Such short visits are against our principles. When I accepted the invitation, it was for late spring, and I had organized a combination with two other visits over there. Then the course in question was postponed until late October, when a longer absence was inconvenient. Hence.
I left Amsterdam on Saturday around noon in a fully packed Boeing 747, in which any —form of work in particular: further preparation of my talks— was made impossible by a very talkative neighbor. (He had some colleagues in the plane, and I had almost my only moment of peace when he went over to them for a chat. Upon his return he told me that one of his colleagues had asked him "Do you know next to whom you are sitting? Dijkstra!".) At J. F. Kennedy I had several hours to kill; I shared them with Frans Peters who was in the same position. He told me about his work done while at Ispra (beating, by avoiding the use of sparse matrices, the widely used packages ICES —Integrated Civil Engineering System— and GENESIS —undoubtedly an acronym for something similar— by a factor of 50, as he needed only 2 percent of the computation time those packages needed; I was impressed). Upon my arrival at Philadelphia, the man from Burroughs that would collect me was waiting at the gate and recognized me immediately from the description given. (Beard, shoulder bag, and sandals do have advantages!) An hour later he delivered me at the Sheraton-Valley Forge, and I went to bed and slept soon thereafter. At Schiphol Airport I had broken the glass of my watch (by dropping it on the tiles of the departure hall while queueing in front of the check-in desk), and my talkative neighbour had somewhat spoiled the crossing; otherwise a successful journey.
The return trip on Wednesday started very successfully. At 15.00 I was collected at the hotel. I shared the car to the International Airport with Mr. Leebrick —a Burroughs Vice-President— and that was very fortunate as I could ask him about a Mclean-based company I needed to know more about. The flight to New York was smooth. But then it went sour. When I tried to check in the girl at the KLM desk said that "the computer did not know me". I told her that I had confirmed my return flight last Saturday at the KLM desk in the arrival hall, and had done so with a witness (Frans Peters as a matter of fact). I refused a stand-by status with some futher threats, and eventually was admitted when the man at the desk next to her had retrieved that the computer did know a certain —or: uncertain— "C. W. Dijkstra", also booked through to Eindhoven. Due to the late arrival of the incoming aircraft my total stay at J. F. Kennedy was five-and-a-half hours. The Boeing 747 was, again, fully packed, this time mostly with pilgrims for Mekka: a colourful load, but not noisy during the flight. I slept a little bit, after circling over Amsterdam for a full hour, waiting for the fog to clear up, we landed. Thanks to the fact that I traveled with cabin luggage only (4 kilogram) I was just in time for my connecting flight to Eindhoven, which was cancelled.... (The girl of the KLM who told me this was most uncooperative and glaringly incompetent; I lost my temper and almost told her to try a job in New York.) I came home somewhat late, very tired, and not in the best of moods.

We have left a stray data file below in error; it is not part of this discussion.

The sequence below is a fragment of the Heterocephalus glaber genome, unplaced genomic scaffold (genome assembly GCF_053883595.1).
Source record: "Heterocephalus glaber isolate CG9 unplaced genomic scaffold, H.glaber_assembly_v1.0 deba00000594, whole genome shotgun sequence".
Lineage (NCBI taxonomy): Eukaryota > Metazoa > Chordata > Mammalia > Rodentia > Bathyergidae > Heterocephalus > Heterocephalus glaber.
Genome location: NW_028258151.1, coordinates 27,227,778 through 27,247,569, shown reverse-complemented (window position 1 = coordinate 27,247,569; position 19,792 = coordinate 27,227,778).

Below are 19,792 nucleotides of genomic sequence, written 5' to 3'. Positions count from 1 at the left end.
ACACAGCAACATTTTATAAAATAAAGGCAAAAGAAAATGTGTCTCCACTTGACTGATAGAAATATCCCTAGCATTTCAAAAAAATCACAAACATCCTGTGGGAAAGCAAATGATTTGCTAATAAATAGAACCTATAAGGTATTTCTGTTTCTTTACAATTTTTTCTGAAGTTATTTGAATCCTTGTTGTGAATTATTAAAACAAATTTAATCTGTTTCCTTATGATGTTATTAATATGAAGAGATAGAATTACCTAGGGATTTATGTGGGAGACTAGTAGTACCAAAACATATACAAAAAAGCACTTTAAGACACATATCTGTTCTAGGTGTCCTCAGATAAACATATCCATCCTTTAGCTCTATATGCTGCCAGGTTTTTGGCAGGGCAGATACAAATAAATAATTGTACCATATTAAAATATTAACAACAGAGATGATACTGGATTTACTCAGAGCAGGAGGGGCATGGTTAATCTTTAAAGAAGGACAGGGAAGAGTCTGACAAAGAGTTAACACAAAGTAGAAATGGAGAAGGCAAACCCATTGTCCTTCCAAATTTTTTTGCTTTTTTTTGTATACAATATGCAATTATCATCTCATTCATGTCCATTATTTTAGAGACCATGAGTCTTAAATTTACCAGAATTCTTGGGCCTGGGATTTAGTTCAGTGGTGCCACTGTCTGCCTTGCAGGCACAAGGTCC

On Sunday morning I walked from the hotel to the shopping center of King of Prussia (and back) where I found in a drugstore what I had promised to buy, the afternoon was spent on preparation, late in the evening I had a very good dinner (Dover sole) in the pleasant —and informative!— company of Bill Hunt. The next morning, at 8.00, the Burroughs course "Engineering Management Development" started (unhampered by the fact that I cannot parse its title). I addressed one group from 8.30 until 12.00, a next group from 14.00 until 15.30, and on Tuesday I spoke from 10.30 until 12.30 to the third group. I was not fully content about my first performance: the audience was very passive and failed to give me the feedback that I needed so badly because it was an unfamiliar audience for me. (I thought that their lack of reaction was my fault, but later I was told that it was always that way at the beginning of a course.) The next two talks —thanks to some much appreciated feedback that Mrs. Carol Spain, the organizer, provided during lunch— went (as far as I was concerned at least!) almost perfect.
It was great fun to explain for a mixed audience —half software, half hardware— the fatalness of what, for historical reasons, is known as "Joseph's Blunder". (The name "Joseph's Blunder" is given to the following line of reasoning. "While the hardware is getting more and more reliable, we observe that the sofware is getting more and more unreliable. Thank goodness, the hardware also gets cheaper and cheaper, so that it becomes now economically feasible to build many more functions directly into the hardware, thus greatly increasing the reliability." The last conclusion is, of course, absolutely unwarranted: following Joseph's advice would only lead to a greater fraction of the usual oversights being cast in silicon! As most hardware people have only a faint understanding of the mechanisms that tend to complicate software, it was a nice challenge to explain Joseph's Blunder without hurting anyone's feelings —Mr. Joseph himself, being employed by another company I am happy to say, was not present!—.)
In the afternoon I had several almost private conversations with different participants. When I had nothing else to do, I listened to the other speakers, thereby learning a lot. In sorting out what I learned I was not always certain whether I was learning things specific for Burroughs Corporation, or whether I was allowed a look inside The American Organization in general. Hence —my tripreports being somewhat public documents— I shall refrain from further comments here.